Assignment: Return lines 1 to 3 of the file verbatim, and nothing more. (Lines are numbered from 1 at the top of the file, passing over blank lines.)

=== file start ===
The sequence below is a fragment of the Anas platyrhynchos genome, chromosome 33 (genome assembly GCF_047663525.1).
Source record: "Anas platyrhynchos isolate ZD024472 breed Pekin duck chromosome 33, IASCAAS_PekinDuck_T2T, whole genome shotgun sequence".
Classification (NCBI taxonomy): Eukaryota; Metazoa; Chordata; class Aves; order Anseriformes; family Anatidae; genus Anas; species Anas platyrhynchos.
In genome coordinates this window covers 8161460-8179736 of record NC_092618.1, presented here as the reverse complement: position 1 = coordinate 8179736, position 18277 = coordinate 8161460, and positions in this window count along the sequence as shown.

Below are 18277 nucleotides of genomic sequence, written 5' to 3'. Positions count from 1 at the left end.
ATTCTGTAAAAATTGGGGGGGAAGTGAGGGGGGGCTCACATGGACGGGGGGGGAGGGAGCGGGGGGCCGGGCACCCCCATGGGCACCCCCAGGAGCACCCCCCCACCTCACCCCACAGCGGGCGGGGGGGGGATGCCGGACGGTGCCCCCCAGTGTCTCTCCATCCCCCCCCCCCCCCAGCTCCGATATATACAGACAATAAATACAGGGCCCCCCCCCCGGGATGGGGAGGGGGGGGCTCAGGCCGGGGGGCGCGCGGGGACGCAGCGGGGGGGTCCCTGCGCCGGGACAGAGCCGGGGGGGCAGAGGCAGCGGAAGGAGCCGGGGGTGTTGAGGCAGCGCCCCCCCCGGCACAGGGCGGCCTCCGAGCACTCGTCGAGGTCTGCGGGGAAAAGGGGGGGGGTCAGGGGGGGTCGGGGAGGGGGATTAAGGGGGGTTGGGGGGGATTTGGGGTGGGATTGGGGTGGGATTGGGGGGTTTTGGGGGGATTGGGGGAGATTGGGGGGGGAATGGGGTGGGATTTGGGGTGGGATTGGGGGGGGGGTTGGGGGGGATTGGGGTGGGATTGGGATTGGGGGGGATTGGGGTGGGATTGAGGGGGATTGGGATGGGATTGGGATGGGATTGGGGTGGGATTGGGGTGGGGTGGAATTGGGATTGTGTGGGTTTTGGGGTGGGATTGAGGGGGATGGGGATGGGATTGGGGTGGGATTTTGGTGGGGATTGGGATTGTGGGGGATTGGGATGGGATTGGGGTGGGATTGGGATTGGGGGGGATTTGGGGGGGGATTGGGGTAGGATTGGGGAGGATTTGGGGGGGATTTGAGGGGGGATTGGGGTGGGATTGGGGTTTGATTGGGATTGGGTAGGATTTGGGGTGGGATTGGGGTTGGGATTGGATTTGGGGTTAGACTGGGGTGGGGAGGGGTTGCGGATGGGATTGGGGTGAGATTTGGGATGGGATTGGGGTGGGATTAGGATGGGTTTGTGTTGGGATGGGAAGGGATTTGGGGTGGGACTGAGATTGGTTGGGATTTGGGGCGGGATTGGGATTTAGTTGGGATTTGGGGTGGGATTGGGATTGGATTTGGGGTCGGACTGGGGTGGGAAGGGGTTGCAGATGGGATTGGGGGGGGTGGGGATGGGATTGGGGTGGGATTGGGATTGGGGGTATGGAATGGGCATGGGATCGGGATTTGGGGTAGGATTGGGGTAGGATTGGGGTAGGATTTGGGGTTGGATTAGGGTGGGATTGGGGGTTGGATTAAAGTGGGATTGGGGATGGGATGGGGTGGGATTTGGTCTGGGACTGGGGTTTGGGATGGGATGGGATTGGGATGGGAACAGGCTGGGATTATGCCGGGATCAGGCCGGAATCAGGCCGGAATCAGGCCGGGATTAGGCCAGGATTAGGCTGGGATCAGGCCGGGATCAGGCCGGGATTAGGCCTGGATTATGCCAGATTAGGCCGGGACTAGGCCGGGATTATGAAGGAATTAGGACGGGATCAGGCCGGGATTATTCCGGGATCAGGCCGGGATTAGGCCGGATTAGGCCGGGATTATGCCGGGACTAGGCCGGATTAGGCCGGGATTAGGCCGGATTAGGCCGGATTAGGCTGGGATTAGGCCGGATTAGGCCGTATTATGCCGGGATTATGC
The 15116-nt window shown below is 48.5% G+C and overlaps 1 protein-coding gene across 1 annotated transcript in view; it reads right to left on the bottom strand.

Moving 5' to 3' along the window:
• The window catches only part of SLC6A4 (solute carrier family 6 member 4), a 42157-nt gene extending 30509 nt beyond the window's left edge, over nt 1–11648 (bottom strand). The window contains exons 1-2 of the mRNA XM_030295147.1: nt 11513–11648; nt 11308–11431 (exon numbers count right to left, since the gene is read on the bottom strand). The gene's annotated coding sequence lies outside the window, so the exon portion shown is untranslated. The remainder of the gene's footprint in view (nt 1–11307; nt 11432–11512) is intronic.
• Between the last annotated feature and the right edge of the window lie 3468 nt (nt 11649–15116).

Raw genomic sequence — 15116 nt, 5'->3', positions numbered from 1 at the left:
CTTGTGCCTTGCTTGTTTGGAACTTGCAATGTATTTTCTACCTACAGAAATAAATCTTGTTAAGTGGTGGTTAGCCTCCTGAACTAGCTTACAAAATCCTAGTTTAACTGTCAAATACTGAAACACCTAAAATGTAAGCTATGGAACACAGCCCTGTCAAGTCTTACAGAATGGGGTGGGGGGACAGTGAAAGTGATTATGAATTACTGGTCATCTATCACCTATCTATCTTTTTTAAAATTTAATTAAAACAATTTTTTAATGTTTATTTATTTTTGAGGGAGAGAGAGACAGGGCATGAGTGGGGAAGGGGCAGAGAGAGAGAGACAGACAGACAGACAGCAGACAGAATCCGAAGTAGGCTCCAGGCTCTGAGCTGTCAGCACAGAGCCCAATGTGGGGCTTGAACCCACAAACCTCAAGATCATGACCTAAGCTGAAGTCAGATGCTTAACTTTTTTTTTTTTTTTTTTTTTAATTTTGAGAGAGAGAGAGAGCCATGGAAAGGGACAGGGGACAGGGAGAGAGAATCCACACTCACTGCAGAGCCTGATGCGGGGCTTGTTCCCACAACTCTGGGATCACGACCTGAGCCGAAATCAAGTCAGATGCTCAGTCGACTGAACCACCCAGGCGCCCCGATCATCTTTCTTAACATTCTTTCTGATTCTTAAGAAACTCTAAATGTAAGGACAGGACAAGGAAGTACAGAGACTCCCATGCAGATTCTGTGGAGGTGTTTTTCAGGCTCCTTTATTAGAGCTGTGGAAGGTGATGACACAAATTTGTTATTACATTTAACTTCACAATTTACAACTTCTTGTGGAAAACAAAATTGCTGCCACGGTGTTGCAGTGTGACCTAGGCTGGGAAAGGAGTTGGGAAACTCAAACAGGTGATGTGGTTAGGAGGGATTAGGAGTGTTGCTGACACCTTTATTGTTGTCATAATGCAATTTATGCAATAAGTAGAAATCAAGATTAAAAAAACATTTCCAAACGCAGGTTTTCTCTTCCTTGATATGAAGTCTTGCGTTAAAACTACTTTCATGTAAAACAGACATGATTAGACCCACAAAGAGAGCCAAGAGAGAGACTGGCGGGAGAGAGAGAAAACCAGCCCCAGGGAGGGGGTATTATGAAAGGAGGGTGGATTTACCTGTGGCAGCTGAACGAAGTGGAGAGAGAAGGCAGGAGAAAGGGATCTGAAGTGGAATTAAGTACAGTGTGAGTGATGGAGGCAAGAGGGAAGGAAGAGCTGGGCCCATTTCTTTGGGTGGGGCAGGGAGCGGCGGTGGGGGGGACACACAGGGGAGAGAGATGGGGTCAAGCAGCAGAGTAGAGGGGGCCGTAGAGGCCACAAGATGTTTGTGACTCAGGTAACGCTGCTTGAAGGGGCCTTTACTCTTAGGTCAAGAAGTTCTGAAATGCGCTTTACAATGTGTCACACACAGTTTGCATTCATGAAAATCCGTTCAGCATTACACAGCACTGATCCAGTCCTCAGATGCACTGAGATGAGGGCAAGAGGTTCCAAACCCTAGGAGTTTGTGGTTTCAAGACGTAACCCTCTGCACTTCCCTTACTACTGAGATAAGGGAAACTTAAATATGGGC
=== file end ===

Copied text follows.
The sequence below is a fragment of the Anas platyrhynchos genome, chromosome 33 (genome assembly GCF_047663525.1).
Source record: "Anas platyrhynchos isolate ZD024472 breed Pekin duck chromosome 33, IASCAAS_PekinDuck_T2T, whole genome shotgun sequence".
Classification (NCBI taxonomy): Eukaryota; Metazoa; Chordata; class Aves; order Anseriformes; family Anatidae; genus Anas; species Anas platyrhynchos.